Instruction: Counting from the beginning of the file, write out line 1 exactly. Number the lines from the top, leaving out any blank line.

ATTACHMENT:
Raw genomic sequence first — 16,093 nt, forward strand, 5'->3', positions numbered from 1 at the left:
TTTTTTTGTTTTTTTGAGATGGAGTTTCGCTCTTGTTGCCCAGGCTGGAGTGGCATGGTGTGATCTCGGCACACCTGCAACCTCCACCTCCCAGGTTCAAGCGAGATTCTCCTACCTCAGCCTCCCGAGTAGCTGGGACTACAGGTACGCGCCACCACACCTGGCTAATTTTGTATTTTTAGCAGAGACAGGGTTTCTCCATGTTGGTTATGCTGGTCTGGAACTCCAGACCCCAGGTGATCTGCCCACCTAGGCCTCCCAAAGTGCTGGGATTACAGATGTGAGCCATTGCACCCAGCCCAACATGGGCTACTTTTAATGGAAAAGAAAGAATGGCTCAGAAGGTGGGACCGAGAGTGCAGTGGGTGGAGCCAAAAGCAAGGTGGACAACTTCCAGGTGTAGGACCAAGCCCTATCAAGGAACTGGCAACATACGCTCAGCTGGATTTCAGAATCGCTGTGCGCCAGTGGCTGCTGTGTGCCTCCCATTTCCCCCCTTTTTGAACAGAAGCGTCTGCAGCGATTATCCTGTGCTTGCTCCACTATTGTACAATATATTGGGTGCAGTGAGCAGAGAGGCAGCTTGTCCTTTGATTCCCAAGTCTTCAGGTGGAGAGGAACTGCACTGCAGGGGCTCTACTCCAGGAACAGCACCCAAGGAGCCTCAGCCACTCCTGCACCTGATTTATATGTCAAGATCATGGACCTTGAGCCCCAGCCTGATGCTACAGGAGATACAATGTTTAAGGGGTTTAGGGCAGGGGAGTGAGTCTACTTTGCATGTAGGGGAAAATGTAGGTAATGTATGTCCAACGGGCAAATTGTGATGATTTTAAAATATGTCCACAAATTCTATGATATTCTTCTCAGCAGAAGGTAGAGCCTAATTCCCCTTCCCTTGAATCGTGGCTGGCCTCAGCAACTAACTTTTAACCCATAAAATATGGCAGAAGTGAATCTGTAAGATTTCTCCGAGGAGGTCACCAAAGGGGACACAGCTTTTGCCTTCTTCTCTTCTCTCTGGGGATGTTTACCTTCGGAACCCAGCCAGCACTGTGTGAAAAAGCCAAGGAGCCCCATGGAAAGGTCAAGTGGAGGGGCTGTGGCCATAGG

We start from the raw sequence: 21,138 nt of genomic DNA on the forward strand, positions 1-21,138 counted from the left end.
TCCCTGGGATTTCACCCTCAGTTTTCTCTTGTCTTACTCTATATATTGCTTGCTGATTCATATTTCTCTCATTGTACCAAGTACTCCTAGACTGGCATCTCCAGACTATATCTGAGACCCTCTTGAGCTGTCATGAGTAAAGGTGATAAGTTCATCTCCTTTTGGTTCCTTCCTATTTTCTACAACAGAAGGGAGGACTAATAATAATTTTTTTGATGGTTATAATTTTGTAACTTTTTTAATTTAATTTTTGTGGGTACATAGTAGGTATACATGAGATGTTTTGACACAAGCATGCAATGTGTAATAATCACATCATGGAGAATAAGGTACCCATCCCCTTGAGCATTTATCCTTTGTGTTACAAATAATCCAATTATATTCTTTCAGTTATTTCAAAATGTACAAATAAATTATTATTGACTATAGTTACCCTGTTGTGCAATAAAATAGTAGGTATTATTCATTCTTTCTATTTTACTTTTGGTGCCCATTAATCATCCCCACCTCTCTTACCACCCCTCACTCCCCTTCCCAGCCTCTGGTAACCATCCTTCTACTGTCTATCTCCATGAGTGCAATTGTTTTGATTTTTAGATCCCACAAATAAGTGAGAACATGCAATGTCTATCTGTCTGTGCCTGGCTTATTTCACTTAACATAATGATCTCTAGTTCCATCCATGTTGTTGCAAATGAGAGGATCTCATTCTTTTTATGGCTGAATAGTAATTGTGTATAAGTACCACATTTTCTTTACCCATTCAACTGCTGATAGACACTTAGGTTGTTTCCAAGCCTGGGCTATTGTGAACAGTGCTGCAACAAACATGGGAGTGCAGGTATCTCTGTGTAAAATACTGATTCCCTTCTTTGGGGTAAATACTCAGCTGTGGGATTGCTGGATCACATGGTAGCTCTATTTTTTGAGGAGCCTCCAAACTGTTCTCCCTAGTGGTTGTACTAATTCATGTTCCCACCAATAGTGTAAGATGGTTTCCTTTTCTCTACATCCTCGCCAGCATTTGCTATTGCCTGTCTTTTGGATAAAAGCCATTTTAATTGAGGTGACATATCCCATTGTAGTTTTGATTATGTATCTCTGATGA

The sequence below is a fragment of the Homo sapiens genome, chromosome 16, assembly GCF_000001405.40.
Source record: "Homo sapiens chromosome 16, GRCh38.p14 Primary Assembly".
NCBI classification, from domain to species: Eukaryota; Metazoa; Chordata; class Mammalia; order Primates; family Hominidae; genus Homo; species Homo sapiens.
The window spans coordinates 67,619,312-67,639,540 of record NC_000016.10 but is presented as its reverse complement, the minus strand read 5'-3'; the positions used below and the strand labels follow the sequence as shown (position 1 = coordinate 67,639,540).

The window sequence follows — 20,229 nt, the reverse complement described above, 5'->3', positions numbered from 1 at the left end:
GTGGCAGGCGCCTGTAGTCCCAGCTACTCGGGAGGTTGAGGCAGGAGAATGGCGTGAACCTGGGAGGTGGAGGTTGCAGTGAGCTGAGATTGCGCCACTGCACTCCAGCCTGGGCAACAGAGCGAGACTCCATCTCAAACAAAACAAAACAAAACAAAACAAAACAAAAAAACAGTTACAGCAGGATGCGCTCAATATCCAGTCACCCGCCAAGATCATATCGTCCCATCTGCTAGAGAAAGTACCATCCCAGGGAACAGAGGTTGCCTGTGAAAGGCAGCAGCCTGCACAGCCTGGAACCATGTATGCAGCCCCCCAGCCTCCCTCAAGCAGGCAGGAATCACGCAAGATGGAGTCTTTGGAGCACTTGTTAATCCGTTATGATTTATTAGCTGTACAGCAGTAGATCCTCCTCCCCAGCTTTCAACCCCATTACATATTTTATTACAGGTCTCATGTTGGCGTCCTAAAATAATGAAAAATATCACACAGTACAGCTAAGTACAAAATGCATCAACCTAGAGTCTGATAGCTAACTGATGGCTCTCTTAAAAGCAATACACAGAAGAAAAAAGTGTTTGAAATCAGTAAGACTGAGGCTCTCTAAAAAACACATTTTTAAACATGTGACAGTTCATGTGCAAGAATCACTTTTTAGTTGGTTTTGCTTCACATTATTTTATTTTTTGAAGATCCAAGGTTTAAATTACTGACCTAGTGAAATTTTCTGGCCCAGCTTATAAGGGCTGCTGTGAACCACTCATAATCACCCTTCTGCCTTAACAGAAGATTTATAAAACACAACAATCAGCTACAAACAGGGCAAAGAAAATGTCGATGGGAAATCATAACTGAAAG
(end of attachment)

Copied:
Raw genomic sequence first — 16,093 nt, forward strand, 5'->3', positions numbered from 1 at the left: